That last detail is one of my favorites in a film chock full of little details I quite liked. Tony is due a comeuppance, of course, and so often comeuppances are entirely arbitrary and not born of the film’s own fabric. But Tony keeps disrespecting his spouse which is what breeds her paranoia which is what causes her to do him in.

Also crucial to his eventual comeuppance is the obligatory FBI agent on his trail. He is Mike Downey, who employs the woefully (wonderfully) unclever undercover name Mike Smith, played by Matthew Modine in a politely kooky performance that evokes a less self-impressed Inspector Closeau – specifically in his constant employment of ridiculous disguises. Naturally in keeping tabs on Angela Demarco they become entangled and feel a mutual flicker of love, and that is where the film really usurps your expectations.


We assume he won’t tell her he’s an FBI agent, because that’s how it works, and then at the worst possible moment his identity will be revealed by some bit of magical happenstance, because that’s how it works, except that’s not how it works. Angela and Mike have one night together and then his identity is revealed and then she’s ticked off at him and then she’s pulled into the case. At that point I just wanted to hug the movie and exclaim: “Honesty. Thank you.”

“Married to the Mob” is a movie that might be labeled middlebrow but that sort of terminology belittles Pfeiffer's splendid achievement. It is a difficult task to not simply play straight drama or zany comedy and instead settle in the middle ground, fusing impeccably with the material through its every twist and turn. Re-examining the Best Actress Oscar race that year reveals a fairly stacked field – Jodie Foster in “The Accused” (she won) and Glenn Close in “Dangerous Liaisons” and Meryl Streep in “A Cry In the Dark” and Melanie Griffith in “Working Girl” and Sigourney Weaver as Diane Fossey. Nevertheless…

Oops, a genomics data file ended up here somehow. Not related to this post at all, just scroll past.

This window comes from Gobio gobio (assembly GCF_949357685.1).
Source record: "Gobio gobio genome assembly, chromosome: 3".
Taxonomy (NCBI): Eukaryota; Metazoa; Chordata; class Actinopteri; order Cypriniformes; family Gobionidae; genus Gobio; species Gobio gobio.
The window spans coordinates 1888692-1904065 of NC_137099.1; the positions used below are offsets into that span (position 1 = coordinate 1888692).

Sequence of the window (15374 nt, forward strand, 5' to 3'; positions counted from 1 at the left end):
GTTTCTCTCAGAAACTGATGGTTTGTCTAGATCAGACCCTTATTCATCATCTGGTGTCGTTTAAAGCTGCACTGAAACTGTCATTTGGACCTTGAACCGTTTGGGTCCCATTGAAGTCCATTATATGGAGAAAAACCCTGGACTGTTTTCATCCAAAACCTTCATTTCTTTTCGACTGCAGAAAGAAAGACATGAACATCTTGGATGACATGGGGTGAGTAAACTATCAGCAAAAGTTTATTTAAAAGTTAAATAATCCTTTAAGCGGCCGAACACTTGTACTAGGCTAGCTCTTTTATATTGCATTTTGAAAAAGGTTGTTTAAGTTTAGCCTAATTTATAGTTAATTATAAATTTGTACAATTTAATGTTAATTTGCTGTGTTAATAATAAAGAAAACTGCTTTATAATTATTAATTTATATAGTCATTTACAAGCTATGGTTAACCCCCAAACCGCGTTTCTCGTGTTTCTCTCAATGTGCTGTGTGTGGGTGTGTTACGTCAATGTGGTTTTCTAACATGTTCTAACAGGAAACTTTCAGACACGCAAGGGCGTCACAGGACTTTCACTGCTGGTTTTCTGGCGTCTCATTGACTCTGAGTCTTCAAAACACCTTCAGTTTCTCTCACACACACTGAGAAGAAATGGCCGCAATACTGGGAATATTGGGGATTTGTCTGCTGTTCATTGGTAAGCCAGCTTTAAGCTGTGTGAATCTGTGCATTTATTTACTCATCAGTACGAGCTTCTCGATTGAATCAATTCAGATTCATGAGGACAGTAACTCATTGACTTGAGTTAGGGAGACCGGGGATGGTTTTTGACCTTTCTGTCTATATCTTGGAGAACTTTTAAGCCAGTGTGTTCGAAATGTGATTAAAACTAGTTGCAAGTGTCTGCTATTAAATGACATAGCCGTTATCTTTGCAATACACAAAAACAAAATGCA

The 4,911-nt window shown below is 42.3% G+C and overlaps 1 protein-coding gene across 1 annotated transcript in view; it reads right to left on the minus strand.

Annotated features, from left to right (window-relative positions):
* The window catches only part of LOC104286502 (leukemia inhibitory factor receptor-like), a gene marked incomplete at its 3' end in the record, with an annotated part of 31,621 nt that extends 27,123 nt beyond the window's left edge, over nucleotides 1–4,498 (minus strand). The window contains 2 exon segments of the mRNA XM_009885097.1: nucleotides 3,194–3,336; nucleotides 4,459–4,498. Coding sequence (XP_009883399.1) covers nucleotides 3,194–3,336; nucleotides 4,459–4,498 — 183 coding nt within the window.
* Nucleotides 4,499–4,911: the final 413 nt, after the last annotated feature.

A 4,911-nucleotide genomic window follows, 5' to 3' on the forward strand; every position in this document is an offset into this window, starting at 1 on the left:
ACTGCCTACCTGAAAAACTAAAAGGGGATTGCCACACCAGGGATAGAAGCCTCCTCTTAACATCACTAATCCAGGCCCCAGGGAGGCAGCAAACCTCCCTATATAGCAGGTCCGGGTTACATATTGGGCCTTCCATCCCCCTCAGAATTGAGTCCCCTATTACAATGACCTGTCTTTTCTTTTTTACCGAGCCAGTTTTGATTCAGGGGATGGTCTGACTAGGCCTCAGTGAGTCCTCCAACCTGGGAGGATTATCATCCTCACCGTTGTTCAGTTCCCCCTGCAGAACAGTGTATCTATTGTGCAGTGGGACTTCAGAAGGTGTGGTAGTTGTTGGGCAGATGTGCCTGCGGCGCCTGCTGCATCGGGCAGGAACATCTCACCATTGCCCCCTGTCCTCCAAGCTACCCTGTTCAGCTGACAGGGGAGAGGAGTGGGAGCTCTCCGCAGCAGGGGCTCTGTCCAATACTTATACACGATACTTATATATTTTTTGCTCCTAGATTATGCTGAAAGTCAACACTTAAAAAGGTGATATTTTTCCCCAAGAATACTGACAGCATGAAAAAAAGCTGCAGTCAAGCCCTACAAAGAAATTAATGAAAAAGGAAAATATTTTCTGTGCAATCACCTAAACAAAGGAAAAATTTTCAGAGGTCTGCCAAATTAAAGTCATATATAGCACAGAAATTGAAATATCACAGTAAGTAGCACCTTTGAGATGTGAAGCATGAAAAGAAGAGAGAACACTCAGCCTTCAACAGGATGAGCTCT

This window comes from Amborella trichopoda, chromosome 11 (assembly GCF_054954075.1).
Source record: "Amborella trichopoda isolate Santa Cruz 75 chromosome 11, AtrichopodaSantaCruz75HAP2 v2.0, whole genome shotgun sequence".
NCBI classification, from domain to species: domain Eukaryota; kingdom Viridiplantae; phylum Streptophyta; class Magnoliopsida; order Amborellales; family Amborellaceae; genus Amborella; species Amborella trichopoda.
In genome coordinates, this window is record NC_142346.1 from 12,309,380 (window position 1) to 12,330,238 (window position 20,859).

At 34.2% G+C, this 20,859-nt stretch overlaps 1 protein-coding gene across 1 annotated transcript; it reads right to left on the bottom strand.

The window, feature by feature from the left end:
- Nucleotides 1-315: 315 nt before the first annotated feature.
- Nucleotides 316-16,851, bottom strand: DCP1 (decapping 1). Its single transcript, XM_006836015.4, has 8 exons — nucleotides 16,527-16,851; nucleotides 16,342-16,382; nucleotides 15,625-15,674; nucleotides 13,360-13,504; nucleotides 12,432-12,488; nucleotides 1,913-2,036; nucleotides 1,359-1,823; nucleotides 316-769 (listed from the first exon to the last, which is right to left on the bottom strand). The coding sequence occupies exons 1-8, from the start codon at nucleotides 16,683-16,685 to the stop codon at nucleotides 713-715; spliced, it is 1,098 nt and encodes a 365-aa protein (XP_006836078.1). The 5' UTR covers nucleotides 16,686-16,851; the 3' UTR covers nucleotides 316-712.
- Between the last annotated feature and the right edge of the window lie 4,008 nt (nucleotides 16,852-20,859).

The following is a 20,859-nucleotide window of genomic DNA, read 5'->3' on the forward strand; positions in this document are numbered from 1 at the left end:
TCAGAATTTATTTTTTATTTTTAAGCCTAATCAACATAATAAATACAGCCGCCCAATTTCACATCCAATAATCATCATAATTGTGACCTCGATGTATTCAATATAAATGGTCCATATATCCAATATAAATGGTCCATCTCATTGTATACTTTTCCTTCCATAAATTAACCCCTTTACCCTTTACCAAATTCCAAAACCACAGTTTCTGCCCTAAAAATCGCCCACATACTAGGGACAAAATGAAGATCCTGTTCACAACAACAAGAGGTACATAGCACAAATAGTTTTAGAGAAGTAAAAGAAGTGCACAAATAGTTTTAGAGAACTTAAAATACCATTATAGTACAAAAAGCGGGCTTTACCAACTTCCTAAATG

If I’d been there I would have argued passionately for Michelle Pfeiffer’s inclusion. I kind of loved her.

2 comments:

pfeifferpfilmsandmegmovies.com said...

This is the role that temporarily redefined Pfeiffer's icy mystique, before she refined it and thawed it just so, entering the pantheon with The Fabulous Baker Boys just a year later. Angela De Marco is one of a handful of La Pfeiffer's inarguably great performances and she's one of the most enduring film characters of the 1980s, too. Michelle Pfeiffer never won many trophies but damn did she ever excel, but it's all in the timing isn't it?

Jodie Foster was a ferocious Oscar contender giving a purposefully offputting star turn and no one was yet ready to take La Pfeiffer's craft seriously... the absurd beauty was still very much in the way. It was never going to happen for her as Angela De Marco or Susie Diamond, but I've never forgotten or gotten over either of them.

Nick Prigge said...

You're right. There is no way it was going to happen for her in either of those roles. Those are just the sort of roles that don't get recognized, not even today. So it goes.

When I was at the theater last night I noticed a poster for a new movie with Robert DeNiro and......Pfeiffer. I don't know. That poster didn't look too promising. Even so, I smiled.